Common Initialization Step¶
This is the final step of initialization before we can use EXOTica to solve motion plans.
In this section we will be using the containers we set up in the previous initialization tutorials, so if you have not completed either: XML (both initialization and parsing steps) or manual initialization, please complete those first.
If you have done this, the robot properties have been set up, either through XML or within your C++ or Python code. The completed initializers now need to used to create the problem/solver objects and the problem specified to the solver.
In both our XML and manually coded initializers, we created a problem
initializer in the
problem variable and the solver in the
variable. These now need to be sent to generic problem and solver holders:
//... continued from XML or hardcoded initialization // Initialize PlanningProblemPtr any_problem = Setup::CreateProblem(problem); MotionSolverPtr any_solver = Setup::CreateSolver(solver); // Assign the problem to the solver any_solver->SpecifyProblem(any_problem); UnconstrainedEndPoseProblemPtr my_problem = std::static_pointer_cast<UnconstrainedEndPoseProblem>(any_problem); ....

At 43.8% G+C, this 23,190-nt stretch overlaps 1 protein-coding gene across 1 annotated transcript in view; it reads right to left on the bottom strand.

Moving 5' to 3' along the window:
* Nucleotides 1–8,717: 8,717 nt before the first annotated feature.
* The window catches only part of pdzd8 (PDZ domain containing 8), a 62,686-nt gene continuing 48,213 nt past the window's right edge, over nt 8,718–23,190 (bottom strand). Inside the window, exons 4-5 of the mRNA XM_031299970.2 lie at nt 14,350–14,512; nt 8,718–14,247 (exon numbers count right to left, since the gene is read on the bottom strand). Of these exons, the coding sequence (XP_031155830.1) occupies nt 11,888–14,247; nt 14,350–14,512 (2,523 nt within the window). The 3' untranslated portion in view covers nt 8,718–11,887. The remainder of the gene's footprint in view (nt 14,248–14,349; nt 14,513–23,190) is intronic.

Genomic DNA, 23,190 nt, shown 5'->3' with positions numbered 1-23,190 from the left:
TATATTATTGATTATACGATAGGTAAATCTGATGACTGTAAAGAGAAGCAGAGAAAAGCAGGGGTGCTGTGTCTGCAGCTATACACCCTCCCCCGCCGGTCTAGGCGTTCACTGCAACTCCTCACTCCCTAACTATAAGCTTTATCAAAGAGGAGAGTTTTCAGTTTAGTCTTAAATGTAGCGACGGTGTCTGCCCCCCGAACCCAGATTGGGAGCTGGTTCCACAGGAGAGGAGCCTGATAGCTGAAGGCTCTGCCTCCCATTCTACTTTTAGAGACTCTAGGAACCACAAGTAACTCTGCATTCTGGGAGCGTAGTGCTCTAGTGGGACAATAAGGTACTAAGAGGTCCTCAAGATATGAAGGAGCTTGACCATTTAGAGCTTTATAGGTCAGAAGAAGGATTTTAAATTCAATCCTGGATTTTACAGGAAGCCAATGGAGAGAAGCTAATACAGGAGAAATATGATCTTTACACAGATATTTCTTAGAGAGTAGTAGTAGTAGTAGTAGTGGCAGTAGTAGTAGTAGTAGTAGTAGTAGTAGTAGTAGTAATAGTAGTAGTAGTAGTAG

Sending Problems to Solvers¶
Once we have the problem in a generic holder pointer (
we can send it to the solver (
any_solver). Internally, this assigns a pointer to the problem within the solver such that the solver can use/solve the problem (by repeatedly updating the problem and evaluating cost/constraints etc.).
Problem Pointer Setup¶
In order to call problem-specific methods, we need to create a problem-specific holder from the generic pointer to the
PlanningProblem – this will allow us to access the specific properties of these
problems later on:
UnconstrainedEndPoseProblemPtr my_problem = std::static_pointer_cast<UnconstrainedEndPoseProblem>(any_problem);
After these steps, EXOTica is fully initialized. We can move on to using EXOTica’s functionality in the next tutorial.